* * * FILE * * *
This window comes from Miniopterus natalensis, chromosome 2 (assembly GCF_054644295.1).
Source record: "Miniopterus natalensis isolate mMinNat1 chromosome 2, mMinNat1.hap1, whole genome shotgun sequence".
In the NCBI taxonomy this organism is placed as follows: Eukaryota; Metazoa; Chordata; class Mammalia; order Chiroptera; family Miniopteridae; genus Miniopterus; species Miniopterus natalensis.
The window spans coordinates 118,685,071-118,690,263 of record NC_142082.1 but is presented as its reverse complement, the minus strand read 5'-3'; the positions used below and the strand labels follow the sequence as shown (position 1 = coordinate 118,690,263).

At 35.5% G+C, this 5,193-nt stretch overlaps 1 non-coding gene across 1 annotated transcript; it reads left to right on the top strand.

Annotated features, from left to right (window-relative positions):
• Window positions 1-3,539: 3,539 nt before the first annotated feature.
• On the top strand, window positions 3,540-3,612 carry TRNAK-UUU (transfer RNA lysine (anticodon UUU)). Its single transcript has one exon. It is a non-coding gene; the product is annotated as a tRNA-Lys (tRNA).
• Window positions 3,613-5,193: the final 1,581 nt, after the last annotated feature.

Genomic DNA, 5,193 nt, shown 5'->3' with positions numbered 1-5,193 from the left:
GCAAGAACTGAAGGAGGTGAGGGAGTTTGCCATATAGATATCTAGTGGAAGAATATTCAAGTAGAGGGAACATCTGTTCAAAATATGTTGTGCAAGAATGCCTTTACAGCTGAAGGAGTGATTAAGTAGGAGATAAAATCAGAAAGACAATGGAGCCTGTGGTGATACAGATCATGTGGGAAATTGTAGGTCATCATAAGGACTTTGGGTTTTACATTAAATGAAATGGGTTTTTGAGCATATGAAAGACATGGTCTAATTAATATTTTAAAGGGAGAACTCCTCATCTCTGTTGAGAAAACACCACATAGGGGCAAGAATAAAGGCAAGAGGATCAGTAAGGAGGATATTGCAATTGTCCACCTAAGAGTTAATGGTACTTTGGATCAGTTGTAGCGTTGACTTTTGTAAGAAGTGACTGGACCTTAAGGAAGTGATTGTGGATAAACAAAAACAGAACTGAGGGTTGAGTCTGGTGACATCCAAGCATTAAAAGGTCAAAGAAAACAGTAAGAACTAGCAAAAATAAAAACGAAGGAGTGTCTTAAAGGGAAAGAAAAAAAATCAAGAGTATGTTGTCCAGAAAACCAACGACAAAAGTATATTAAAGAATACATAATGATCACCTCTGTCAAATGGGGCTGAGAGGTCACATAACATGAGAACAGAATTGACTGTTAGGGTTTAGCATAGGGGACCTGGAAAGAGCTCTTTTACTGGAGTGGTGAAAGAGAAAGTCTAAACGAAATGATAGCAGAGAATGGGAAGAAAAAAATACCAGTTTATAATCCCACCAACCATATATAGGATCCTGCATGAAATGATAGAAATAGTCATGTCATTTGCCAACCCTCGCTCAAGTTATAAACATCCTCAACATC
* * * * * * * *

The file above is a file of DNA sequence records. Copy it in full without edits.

This window comes from Miniopterus natalensis, chromosome 2 (assembly GCF_054644295.1).
Source record: "Miniopterus natalensis isolate mMinNat1 chromosome 2, mMinNat1.hap1, whole genome shotgun sequence".
In the NCBI taxonomy this organism is placed as follows: Eukaryota; Metazoa; Chordata; class Mammalia; order Chiroptera; family Miniopteridae; genus Miniopterus; species Miniopterus natalensis.
The window spans coordinates 118,685,071-118,690,263 of record NC_142082.1 but is presented as its reverse complement, the minus strand read 5'-3'; the positions used below and the strand labels follow the sequence as shown (position 1 = coordinate 118,690,263).

At 35.5% G+C, this 5,193-nt stretch overlaps 1 non-coding gene across 1 annotated transcript; it reads left to right on the top strand.

Annotated features, from left to right (window-relative positions):
• Window positions 1-3,539: 3,539 nt before the first annotated feature.
• On the top strand, window positions 3,540-3,612 carry TRNAK-UUU (transfer RNA lysine (anticodon UUU)). Its single transcript has one exon. It is a non-coding gene; the product is annotated as a tRNA-Lys (tRNA).
• Window positions 3,613-5,193: the final 1,581 nt, after the last annotated feature.

Genomic DNA, 5,193 nt, shown 5'->3' with positions numbered 1-5,193 from the left:
GCAAGAACTGAAGGAGGTGAGGGAGTTTGCCATATAGATATCTAGTGGAAGAATATTCAAGTAGAGGGAACATCTGTTCAAAATATGTTGTGCAAGAATGCCTTTACAGCTGAAGGAGTGATTAAGTAGGAGATAAAATCAGAAAGACAATGGAGCCTGTGGTGATACAGATCATGTGGGAAATTGTAGGTCATCATAAGGACTTTGGGTTTTACATTAAATGAAATGGGTTTTTGAGCATATGAAAGACATGGTCTAATTAATATTTTAAAGGGAGAACTCCTCATCTCTGTTGAGAAAACACCACATAGGGGCAAGAATAAAGGCAAGAGGATCAGTAAGGAGGATATTGCAATTGTCCACCTAAGAGTTAATGGTACTTTGGATCAGTTGTAGCGTTGACTTTTGTAAGAAGTGACTGGACCTTAAGGAAGTGATTGTGGATAAACAAAAACAGAACTGAGGGTTGAGTCTGGTGACATCCAAGCATTAAAAGGTCAAAGAAAACAGTAAGAACTAGCAAAAATAAAAACGAAGGAGTGTCTTAAAGGGAAAGAAAAAAAATCAAGAGTATGTTGTCCAGAAAACCAACGACAAAAGTATATTAAAGAATACATAATGATCACCTCTGTCAAATGGGGCTGAGAGGTCACATAACATGAGAACAGAATTGACTGTTAGGGTTTAGCATAGGGGACCTGGAAAGAGCTCTTTTACTGGAGTGGTGAAAGAGAAAGTCTAAACGAAATGATAGCAGAGAATGGGAAGAAAAAAATACCAGTTTATAATCCCACCAACCATATATAGGATCCTGCATGAAATGATAGAAATAGTCATGTCATTTGCCAACCCTCGCTCAAGTTATAAACATCCTCAACATC